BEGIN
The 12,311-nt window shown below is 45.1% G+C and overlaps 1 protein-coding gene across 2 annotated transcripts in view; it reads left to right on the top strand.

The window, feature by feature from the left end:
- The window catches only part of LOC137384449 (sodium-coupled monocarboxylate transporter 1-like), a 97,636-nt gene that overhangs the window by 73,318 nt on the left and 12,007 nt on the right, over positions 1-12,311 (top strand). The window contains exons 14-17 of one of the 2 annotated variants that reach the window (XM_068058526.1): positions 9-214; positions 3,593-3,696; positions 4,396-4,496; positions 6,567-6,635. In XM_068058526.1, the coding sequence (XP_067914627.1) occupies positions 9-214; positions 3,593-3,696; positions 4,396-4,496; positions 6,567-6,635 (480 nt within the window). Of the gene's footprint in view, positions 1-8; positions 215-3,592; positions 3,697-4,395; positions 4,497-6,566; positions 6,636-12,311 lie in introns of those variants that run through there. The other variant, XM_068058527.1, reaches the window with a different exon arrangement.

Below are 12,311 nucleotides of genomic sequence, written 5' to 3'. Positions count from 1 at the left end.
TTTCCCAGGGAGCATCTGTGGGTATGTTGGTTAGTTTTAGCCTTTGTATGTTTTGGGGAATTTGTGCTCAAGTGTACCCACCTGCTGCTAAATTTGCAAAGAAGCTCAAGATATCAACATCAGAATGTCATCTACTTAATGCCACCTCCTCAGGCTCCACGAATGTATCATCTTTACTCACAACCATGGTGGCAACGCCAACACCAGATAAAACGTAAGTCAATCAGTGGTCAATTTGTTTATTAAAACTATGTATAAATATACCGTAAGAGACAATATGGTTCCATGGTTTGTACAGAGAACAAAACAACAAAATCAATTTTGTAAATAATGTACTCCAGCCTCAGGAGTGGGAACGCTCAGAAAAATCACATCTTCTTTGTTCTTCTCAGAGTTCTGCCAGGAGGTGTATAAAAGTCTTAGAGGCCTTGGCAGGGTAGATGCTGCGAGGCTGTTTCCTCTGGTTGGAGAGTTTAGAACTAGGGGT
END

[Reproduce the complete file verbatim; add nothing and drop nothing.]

The 12,311-nt window shown below is 45.1% G+C and overlaps 1 protein-coding gene across 2 annotated transcripts in view; it reads left to right on the top strand.

The window, feature by feature from the left end:
- The window catches only part of LOC137384449 (sodium-coupled monocarboxylate transporter 1-like), a 97,636-nt gene that overhangs the window by 73,318 nt on the left and 12,007 nt on the right, over positions 1-12,311 (top strand). The window contains exons 14-17 of one of the 2 annotated variants that reach the window (XM_068058526.1): positions 9-214; positions 3,593-3,696; positions 4,396-4,496; positions 6,567-6,635. In XM_068058526.1, the coding sequence (XP_067914627.1) occupies positions 9-214; positions 3,593-3,696; positions 4,396-4,496; positions 6,567-6,635 (480 nt within the window). Of the gene's footprint in view, positions 1-8; positions 215-3,592; positions 3,697-4,395; positions 4,497-6,566; positions 6,636-12,311 lie in introns of those variants that run through there. The other variant, XM_068058527.1, reaches the window with a different exon arrangement.

Below are 12,311 nucleotides of genomic sequence, written 5' to 3'. Positions count from 1 at the left end.
TTTCCCAGGGAGCATCTGTGGGTATGTTGGTTAGTTTTAGCCTTTGTATGTTTTGGGGAATTTGTGCTCAAGTGTACCCACCTGCTGCTAAATTTGCAAAGAAGCTCAAGATATCAACATCAGAATGTCATCTACTTAATGCCACCTCCTCAGGCTCCACGAATGTATCATCTTTACTCACAACCATGGTGGCAACGCCAACACCAGATAAAACGTAAGTCAATCAGTGGTCAATTTGTTTATTAAAACTATGTATAAATATACCGTAAGAGACAATATGGTTCCATGGTTTGTACAGAGAACAAAACAACAAAATCAATTTTGTAAATAATGTACTCCAGCCTCAGGAGTGGGAACGCTCAGAAAAATCACATCTTCTTTGTTCTTCTCAGAGTTCTGCCAGGAGGTGTATAAAAGTCTTAGAGGCCTTGGCAGGGTAGATGCTGCGAGGCTGTTTCCTCTGGTTGGAGAGTTTAGAACTAGGGGT